As youths of our time, we had dreams, hopes and ambitions and we had held onto them despite what we went through during the hostile political climate of the late 70s and early 80s. After the graduation, we were forced to look for the freedom of opportunity and choice elsewhere. Little wonder then that we gathered from more than five countries to celebrate this Reunion. We could not thank our teachers enough for adequately preparing us to work anywhere in the world. We faced many challenges like having to re-write final examinations but in the end we triumphed.

These same teachers believed in our potential so much that we also came to believe in it. The belief in our potential and the exposure to horrors in the prime of our lives liberated us to do more with our lives. Among us are several professors, physicians, paediatricians, gynaecologists, surgeons,public health specialists, Family Health Practitioners, and three of us have built and are running their own private hospitals. We realized our potential, creativity and are always grateful for living out our purpose and passion.
As expected, we have lost many colleagues during these forty years. We remember them with great respect and honour.

We have all grown and matured but still we are down- to –earth people looking fit, well groomed and looking the part of senior doctors of today and doing things in a measured way.
As mature people, we have earned the right to claim our power and express it in the world while at the same time taking the responsibility to give back to the communities that created us.
By the shores of Lake Victoria in Munyonyo, we met as old friends and equal partners, claiming and living our lives. We had taken separate journeys but here we were doing things together. It gave us a chance to love and value one another while holding on the best of what we achieved during the five years in the medical school. We listened to each other, hearts pounding with excitement and learned from each other’s experiences. We had great appreciation for our lives and courage. Well aware that nothing lasted forever, we stayed in the moment and enjoyed it for its own sake.

Henry Ford, the founder of Ford Motor once said: “Coming together is a beginning; keeping together is progress, working together is success.”
We talked, laughed, told stories and were happy and proud to be in each other’s company. It was an experience of renewal. Over these forty years we have had to redefine relationships to people, to work and institutions so that they are more fulfilling in the current stage of our lives.
I found it hard to believe that the youths of the 70s had turned into these sophisticated men and women who carried themselves with more confidence. Most of us are married with children and grandchildren. It was heart-warming to note that a number of us have children following into our footsteps as medical doctors. It just felt right for each one of us to be real- living out one’s great story.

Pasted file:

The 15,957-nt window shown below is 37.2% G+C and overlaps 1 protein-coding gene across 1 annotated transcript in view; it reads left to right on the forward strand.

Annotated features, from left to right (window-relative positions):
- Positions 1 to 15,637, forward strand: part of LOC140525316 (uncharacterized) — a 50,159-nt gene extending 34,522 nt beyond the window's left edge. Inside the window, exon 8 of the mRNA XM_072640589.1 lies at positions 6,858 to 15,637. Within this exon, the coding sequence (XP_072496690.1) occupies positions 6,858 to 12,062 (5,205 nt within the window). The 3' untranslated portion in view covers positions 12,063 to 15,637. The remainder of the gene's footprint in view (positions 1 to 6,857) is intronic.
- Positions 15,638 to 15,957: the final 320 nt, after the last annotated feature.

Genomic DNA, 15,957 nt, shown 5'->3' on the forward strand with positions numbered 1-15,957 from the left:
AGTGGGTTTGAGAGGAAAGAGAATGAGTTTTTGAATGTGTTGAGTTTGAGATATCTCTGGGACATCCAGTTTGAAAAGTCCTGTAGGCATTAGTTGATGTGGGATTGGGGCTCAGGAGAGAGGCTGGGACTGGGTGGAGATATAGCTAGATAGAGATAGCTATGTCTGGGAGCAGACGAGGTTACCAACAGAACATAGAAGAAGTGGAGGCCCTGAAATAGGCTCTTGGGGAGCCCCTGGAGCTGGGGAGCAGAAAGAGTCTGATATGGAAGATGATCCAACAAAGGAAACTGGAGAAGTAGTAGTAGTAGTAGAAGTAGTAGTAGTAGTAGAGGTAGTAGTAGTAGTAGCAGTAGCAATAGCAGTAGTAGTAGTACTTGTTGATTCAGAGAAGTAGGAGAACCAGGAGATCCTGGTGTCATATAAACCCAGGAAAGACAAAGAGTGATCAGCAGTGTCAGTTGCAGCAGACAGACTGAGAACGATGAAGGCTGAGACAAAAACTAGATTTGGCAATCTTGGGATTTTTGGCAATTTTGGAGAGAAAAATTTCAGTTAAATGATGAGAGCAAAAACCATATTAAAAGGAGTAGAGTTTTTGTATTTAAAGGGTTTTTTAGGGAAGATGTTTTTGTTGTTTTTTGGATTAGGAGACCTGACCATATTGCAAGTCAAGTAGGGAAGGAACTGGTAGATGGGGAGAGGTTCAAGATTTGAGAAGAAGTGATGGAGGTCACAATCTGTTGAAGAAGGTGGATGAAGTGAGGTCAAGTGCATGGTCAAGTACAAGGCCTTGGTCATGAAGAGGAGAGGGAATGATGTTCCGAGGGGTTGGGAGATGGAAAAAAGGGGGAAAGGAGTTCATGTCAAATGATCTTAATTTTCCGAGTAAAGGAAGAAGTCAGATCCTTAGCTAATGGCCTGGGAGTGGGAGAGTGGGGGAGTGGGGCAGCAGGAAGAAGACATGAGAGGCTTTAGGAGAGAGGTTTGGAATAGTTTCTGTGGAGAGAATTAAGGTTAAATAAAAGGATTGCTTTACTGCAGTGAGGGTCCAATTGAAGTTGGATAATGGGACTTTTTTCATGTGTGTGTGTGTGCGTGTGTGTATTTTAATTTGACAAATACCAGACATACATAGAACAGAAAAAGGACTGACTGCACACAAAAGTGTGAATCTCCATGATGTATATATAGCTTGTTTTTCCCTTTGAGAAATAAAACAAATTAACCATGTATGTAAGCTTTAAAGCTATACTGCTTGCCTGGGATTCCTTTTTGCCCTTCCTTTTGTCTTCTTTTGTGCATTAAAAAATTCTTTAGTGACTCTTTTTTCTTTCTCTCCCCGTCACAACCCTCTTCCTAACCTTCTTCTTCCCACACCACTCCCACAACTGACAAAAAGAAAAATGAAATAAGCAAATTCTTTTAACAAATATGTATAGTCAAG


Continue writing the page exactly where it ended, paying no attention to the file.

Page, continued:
A few of us had taken the trouble to collect our favourite music of the 70s and just like the 70s, we sang the choruses out loud. It ended up being a case of ‘Where were you when…….’
Such music brought back fond memories of our social lives at the university.
The luncheon we shared with our teachers left us humbled and made us commit to continue serving and helping others in our communities. We know for sure that what we do has a ripple effect in the world beyond us. The onus is on us to continue the good work of our Role Models.

Life goes on and while we still have the shared values of sincere friendship and the duty to protect and promote the health of our people, we believe that we can do much more with what we have.
The synergy created by our coming together will guide us into doing something new and better than we have ever done before. I only have great admiration and respect for each member who contributed in any way towards making this Reunion much fun and memorable. It was an opportunity for us to find a sense of high meaning and value in our lives.
All in all, it has been worth the sacrifice and it was fantastic to have been a part of it.
Sir Richard Branson’s quote sums it up : “ There is no greater thing you can do with your life and your work than follow your passion-in a way that serves the world and you.”

Thank you for visiting my Blog and reading this post. Kindly leave a comment and feel free to share it with friends and family. May it inspire you never to take things for granted but instead be grateful for your gifts and blessings everyday and willingly share them around.